double sin = Math.abs(Math.sin(angle));
double cos = Math.abs(Math.cos(angle));
int originalWidth = image.getWidth(null);
int originalHeight = image.getHeight(null);
int newWidth = (int) Math.floor(originalWidth * cos + originalHeight * sin);
int newHeight = (int) Math.floor(originalHeight * cos + originalWidth * sin);
BufferedImage rotatedBI = new BufferedImage(newWidth, newHeight, BufferedImage.TRANSLUCENT);
Graphics2D g2d = rotatedBI.createGraphics();
g2d.setRenderingHint(RenderingHints.KEY_ANTIALIASING, RenderingHints.VALUE_ANTIALIAS_ON);
g2d.translate((newWidth - originalWidth) / 2, (newHeight - originalHeight) / 2);
g2d.rotate(angle, originalWidth / 2, originalHeight / 2);
g2d.drawImage(image, 0, 0, null);
g2d.dispose();
return rotatedBI;
}
``````

David Kroukamp's result image preview

I tested the snippet and the result image + its component's scale were really dynamic changed. But the result component width I've got has been always a little bit wider than it's inner image was :S

For example here is my version of an image rotated in 45 degrees angle

... As I could find (on blue background) its width is not totally fit to surround white image ... Actually I was looking for some kind of standard Java Image Processing rotate solution but I couldn't find it :( so I had to dig deeper to the problem and at least figure out how to solve the 'wider effect' and avoid create new BufferedImage object every re-paint...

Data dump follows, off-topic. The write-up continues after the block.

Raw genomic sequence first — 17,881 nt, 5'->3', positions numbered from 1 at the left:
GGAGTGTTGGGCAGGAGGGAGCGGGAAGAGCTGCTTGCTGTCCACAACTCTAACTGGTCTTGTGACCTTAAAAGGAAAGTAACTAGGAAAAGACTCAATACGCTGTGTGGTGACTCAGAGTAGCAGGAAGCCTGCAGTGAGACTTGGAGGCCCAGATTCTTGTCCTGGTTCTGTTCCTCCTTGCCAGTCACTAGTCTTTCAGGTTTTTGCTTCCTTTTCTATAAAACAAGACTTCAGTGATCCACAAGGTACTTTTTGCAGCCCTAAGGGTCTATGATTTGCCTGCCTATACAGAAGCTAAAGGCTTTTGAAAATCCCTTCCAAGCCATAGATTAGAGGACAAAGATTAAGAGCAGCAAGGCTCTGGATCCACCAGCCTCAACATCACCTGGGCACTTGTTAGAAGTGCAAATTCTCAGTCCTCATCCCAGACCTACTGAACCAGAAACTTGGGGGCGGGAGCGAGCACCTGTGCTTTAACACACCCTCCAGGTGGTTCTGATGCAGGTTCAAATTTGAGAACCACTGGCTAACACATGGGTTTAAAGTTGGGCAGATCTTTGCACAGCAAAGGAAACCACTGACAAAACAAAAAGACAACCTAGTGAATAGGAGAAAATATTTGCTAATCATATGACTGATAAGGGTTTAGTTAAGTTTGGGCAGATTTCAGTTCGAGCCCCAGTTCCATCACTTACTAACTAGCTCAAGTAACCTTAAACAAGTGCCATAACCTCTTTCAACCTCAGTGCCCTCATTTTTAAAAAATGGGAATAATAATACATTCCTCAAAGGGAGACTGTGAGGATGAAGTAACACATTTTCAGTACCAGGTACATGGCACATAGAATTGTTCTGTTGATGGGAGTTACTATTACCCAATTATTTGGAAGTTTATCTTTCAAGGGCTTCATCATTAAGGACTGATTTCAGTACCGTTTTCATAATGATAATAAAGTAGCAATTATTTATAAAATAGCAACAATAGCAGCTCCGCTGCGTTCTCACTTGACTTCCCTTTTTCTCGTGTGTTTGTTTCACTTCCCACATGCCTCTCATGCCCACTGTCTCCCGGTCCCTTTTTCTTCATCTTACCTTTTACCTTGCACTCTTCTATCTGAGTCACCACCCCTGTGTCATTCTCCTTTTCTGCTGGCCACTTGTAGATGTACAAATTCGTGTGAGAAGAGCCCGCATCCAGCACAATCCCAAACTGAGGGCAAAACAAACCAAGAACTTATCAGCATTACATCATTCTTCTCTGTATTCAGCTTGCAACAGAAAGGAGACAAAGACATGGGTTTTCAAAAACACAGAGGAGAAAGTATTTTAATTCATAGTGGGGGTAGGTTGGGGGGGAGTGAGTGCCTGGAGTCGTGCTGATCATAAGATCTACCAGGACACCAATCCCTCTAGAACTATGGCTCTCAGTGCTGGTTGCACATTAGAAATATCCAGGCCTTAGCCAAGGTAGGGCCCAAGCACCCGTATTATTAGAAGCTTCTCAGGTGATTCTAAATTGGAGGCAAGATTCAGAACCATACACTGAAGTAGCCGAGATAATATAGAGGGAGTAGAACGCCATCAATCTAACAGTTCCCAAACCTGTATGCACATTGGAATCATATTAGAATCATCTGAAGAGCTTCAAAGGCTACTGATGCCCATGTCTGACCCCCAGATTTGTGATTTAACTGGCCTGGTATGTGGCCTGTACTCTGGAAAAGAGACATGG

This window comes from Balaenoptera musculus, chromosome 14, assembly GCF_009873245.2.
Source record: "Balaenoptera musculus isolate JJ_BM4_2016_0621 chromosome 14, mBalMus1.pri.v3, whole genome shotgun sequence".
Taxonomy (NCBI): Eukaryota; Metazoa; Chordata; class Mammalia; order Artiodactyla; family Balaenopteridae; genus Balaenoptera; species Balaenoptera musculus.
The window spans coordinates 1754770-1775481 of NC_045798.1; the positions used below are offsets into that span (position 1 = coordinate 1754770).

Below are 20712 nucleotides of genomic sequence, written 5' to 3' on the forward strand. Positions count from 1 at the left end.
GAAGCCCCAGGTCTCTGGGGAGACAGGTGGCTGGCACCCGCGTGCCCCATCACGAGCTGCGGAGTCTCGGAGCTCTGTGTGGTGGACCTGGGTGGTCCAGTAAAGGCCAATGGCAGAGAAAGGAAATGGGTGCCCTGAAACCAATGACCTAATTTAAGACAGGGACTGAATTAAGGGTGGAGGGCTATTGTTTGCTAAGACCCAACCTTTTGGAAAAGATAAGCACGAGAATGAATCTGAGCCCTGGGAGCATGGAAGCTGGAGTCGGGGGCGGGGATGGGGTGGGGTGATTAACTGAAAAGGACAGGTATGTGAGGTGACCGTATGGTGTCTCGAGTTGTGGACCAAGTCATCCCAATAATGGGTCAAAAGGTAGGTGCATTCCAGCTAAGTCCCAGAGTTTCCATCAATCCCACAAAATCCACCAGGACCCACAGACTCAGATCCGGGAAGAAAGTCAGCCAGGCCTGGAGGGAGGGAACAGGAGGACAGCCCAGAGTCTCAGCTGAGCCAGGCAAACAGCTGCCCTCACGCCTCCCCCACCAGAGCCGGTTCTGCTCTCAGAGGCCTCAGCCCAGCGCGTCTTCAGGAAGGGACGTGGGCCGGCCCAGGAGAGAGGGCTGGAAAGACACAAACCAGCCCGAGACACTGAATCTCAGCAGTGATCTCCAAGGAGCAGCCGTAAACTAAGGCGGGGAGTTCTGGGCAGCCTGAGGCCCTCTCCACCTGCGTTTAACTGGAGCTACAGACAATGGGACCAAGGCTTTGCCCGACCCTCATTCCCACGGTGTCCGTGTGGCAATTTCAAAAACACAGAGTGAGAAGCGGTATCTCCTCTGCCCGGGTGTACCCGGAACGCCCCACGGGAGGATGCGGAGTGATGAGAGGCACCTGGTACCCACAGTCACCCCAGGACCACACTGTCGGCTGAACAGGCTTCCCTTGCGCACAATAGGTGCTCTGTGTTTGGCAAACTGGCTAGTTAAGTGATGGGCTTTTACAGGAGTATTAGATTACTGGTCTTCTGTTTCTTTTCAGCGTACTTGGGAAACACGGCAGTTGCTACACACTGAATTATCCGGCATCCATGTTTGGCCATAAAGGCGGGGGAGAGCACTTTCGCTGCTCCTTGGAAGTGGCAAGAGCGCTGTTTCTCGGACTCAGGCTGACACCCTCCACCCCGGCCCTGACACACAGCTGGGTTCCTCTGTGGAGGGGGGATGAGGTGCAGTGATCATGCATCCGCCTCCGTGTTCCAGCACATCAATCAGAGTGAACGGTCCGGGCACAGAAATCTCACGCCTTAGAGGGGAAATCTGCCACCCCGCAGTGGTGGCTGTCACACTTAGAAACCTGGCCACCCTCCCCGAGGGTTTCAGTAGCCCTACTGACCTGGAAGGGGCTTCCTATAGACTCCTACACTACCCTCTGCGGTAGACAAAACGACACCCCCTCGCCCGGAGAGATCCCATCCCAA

OK, as a reault of my research, I tried to write some kind of my rotate code adaptation. Here it is :

>tested

``````public static void rotateImage(Graphics g, Image image,int tilt,JComponent component)
{

// create the transform, note that the transformations happen

// in reversed order (so check them backwards)
AffineTransform at = new AffineTransform();

//5. modify component scale ...

double sin = Math.abs(Math.sin(Math.toRadians(tilt)));
double cos = Math.abs(Math.cos(Math.toRadians(tilt)));

int w=image.getWidth(null);
int h=image.getHeight(null);
int newW=(int) Math.floor(w * cos + h * sin);
int newH=(int) Math.floor(h * cos + w * sin);

component.setSize(newW, newH);

int width=component.getWidth();
int height=component.getHeight();

// 4. translate it to the center of the component
at.translate(width / 2, height / 2);

// 3. do the actual rotation
at.rotate(Math.toRadians(tilt));

// 2. just a scale because this image is big
//              at.scale(1, 1);

// 1. translate the object so that you rotate it around the
//    center (easier :))
at.translate(-image.getWidth(null)/2, -image.getHeight(null)/2);

// draw the image
((Graphics2D) g).drawImage(image, at, null);

}
``````

... so the result image rotated on -30 degrees tilt looks like this

I dearly hope the tip saves ones day :)

Thank you all for help